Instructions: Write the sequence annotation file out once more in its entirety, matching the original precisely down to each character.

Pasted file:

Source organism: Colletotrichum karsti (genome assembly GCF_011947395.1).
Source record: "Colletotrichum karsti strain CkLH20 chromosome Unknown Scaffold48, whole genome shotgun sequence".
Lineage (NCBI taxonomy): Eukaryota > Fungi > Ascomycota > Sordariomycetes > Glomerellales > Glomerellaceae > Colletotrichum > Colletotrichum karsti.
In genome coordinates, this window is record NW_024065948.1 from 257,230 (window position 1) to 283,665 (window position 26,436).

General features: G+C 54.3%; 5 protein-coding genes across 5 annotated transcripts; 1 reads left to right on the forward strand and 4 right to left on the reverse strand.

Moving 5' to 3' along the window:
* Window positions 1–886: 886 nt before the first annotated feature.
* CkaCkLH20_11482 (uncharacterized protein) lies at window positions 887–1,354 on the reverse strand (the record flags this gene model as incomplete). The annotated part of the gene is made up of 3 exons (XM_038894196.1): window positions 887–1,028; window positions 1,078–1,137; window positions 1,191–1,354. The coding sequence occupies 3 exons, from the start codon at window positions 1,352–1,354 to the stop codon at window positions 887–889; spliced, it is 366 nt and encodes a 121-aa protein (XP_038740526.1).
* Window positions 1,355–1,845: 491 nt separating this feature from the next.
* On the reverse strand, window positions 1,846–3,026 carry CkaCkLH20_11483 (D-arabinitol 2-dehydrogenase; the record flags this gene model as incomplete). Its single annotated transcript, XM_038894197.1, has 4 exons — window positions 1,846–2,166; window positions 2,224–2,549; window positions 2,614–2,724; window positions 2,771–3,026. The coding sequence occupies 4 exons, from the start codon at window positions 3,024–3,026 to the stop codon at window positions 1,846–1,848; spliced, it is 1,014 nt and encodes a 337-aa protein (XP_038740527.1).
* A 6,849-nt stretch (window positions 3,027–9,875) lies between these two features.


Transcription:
Source organism: Colletotrichum karsti (genome assembly GCF_011947395.1).
Source record: "Colletotrichum karsti strain CkLH20 chromosome Unknown Scaffold48, whole genome shotgun sequence".
Lineage (NCBI taxonomy): Eukaryota > Fungi > Ascomycota > Sordariomycetes > Glomerellales > Glomerellaceae > Colletotrichum > Colletotrichum karsti.
In genome coordinates, this window is record NW_024065948.1 from 257,230 (window position 1) to 283,665 (window position 26,436).

General features: G+C 54.3%; 5 protein-coding genes across 5 annotated transcripts; 1 reads left to right on the forward strand and 4 right to left on the reverse strand.

Moving 5' to 3' along the window:
* Window positions 1–886: 886 nt before the first annotated feature.
* CkaCkLH20_11482 (uncharacterized protein) lies at window positions 887–1,354 on the reverse strand (the record flags this gene model as incomplete). The annotated part of the gene is made up of 3 exons (XM_038894196.1): window positions 887–1,028; window positions 1,078–1,137; window positions 1,191–1,354. The coding sequence occupies 3 exons, from the start codon at window positions 1,352–1,354 to the stop codon at window positions 887–889; spliced, it is 366 nt and encodes a 121-aa protein (XP_038740526.1).
* Window positions 1,355–1,845: 491 nt separating this feature from the next.
* On the reverse strand, window positions 1,846–3,026 carry CkaCkLH20_11483 (D-arabinitol 2-dehydrogenase; the record flags this gene model as incomplete). Its single annotated transcript, XM_038894197.1, has 4 exons — window positions 1,846–2,166; window positions 2,224–2,549; window positions 2,614–2,724; window positions 2,771–3,026. The coding sequence occupies 4 exons, from the start codon at window positions 3,024–3,026 to the stop codon at window positions 1,846–1,848; spliced, it is 1,014 nt and encodes a 337-aa protein (XP_038740527.1).
* A 6,849-nt stretch (window positions 3,027–9,875) lies between these two features.